We haven’t gotten out to see a lot of movies in the theatre since our son was born last summer, but my wife and I managed to catch Slumdog Millionaire, which was among the films to receive the most Oscar nominations on Wednesday.
Directed by Danny Boyle, Slumdog Millionaire tells the story of 18-year-old Jamal Malik, who grew up poor and uneducated in India but managed, somehow to wind up winning regularly on the local version of Who Wants To Be A Millionaire? Although many in the TV audience identify and cheer on one of their own as he gets a shot at 20 million rupees, others are increasingly skeptical that someone of Jamal’s caste would have so much knowledge at his fingertips. Only as we learn more about his rough journey from childhood to working as a tea-boy at a Mumbai call centre do we realize that there is more to this particular slumdog.
Although Slumdog Millionaire has all the other elements of a great story – a romance, gunfighting, a Bollywood-style musical showstopper – what appealed to me most about the film was its underlying message about superficial appearances. Jamal is routinely underestimated because of his background, and yet it’s precisely his background – rich in tragedy, but also in the learning that comes through hardship – that gives him an edge in a TV game show.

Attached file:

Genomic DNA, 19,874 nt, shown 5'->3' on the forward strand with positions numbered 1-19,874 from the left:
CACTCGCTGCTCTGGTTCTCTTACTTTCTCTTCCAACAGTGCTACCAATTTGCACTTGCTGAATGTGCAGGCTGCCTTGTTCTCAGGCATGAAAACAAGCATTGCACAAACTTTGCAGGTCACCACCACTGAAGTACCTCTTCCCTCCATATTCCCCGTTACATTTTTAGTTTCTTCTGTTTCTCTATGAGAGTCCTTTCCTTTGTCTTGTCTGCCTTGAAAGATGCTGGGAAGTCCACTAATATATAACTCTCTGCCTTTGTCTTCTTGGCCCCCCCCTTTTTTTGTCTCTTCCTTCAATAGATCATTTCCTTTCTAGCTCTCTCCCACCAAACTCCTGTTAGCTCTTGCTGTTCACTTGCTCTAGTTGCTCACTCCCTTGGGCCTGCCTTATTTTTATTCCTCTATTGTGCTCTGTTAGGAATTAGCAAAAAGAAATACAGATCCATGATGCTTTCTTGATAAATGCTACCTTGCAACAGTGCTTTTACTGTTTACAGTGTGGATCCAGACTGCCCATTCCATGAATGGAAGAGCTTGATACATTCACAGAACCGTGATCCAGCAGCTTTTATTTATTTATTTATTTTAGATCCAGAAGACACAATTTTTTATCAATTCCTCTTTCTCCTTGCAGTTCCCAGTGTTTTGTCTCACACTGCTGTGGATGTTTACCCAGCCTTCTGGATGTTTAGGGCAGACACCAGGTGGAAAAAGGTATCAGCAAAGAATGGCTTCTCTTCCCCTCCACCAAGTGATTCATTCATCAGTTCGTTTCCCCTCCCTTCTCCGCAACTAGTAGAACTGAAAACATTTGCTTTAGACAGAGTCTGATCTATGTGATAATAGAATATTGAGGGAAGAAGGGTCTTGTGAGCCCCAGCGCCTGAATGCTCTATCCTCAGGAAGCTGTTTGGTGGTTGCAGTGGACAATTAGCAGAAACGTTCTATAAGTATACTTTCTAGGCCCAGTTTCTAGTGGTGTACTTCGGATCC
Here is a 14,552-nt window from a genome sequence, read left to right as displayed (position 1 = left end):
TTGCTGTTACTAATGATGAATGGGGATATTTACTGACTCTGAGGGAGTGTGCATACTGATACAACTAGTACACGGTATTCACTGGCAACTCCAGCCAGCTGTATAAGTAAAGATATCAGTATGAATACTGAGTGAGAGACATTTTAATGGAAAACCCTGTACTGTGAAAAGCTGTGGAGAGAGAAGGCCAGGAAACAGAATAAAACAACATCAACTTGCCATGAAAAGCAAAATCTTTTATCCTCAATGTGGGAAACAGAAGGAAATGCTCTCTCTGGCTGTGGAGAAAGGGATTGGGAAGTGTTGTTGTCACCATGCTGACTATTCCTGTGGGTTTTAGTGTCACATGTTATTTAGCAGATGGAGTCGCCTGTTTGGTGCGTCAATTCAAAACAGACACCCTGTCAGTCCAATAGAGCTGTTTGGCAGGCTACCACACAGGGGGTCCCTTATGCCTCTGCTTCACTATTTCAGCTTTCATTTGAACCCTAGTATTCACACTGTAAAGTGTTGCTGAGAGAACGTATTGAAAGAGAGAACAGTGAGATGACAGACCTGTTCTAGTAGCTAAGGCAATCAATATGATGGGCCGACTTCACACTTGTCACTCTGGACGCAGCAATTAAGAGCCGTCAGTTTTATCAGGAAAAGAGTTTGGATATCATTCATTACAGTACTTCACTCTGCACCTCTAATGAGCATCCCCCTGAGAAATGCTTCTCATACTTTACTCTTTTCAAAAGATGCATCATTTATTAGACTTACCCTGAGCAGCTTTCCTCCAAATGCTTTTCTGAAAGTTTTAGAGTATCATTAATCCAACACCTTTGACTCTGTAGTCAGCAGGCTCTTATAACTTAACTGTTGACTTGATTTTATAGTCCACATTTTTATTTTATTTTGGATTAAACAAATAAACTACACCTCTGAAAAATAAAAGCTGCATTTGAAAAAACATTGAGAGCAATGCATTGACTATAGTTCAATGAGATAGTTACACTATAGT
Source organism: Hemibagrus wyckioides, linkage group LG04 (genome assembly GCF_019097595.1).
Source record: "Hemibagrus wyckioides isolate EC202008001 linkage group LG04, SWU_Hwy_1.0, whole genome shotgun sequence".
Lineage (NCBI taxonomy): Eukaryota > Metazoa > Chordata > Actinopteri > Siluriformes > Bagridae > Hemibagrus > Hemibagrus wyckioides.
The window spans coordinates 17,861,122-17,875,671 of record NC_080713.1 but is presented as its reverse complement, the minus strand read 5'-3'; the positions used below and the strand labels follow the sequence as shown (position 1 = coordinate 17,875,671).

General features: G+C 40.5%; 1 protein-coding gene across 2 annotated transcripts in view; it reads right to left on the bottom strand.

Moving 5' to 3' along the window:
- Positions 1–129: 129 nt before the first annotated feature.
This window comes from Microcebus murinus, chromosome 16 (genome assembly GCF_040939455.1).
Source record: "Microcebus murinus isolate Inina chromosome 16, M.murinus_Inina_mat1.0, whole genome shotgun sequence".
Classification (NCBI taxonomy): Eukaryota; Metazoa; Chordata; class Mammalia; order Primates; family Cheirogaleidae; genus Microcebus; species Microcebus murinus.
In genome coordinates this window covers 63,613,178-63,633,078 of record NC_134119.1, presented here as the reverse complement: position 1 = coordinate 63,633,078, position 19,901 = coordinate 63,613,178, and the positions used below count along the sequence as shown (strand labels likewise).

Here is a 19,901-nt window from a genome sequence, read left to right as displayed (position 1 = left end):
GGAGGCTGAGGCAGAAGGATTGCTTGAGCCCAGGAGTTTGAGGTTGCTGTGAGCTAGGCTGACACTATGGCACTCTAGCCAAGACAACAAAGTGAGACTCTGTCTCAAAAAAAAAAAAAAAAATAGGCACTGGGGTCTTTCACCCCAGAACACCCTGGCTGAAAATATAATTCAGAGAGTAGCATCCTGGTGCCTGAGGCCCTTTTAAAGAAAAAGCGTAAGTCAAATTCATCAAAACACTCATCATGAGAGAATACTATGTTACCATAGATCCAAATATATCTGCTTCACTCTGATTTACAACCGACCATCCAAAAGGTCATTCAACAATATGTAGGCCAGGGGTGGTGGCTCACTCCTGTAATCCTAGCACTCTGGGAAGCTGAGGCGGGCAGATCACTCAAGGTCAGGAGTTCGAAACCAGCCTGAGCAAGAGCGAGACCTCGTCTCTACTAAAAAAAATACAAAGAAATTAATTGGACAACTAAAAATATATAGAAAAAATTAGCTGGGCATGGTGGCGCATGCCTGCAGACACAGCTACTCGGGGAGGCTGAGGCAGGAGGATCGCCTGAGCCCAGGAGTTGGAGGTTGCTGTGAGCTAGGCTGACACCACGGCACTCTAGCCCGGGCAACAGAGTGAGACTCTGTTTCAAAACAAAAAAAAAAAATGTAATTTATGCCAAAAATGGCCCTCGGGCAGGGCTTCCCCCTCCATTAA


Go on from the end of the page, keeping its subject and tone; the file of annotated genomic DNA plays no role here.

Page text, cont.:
Even in the call centre, Jamal is presumed to be intellectual inferior to his coworkers, who actually work the phones. When he trips them up on trivia the company’s customers would be interested in, he is singled out as an example to the others. In places, Jamal’s development reminds me of that line from Desiderata to “pay attention to others, even the dull and ignorant; they too have their story.” It’s a question of whether we’re willing to listen.
Corporate enterprises have their own slumdogs, whether we acknowledge them or not. You see it in the way some IT staff treat departments that are expected to understand little about the Web or information management. You see it among senior management, who wouldn’t think to talk seriously to their IT manager or CIO about the business implications of reducing the technology budget. Most of all, I think you see it in the attitude taken towards the secretaries, the data entry clerk or other admin staff who don’t get a great day in decision-making but who become more knowledgeable about business processes, and the IT programs underpinning them, than almost anyone else on the payroll.
Slumdog Millionaire tells us that our experiences will make us (in some cases literally) rich, and that it’s foolhardy to count anyone out. I hope that anyone who works in business that sees the film will go back to work taking a second look at the people around them, and drawing out what’s best in them rather than waiting to be surprised. The results could be worth more than Oscar’s gold.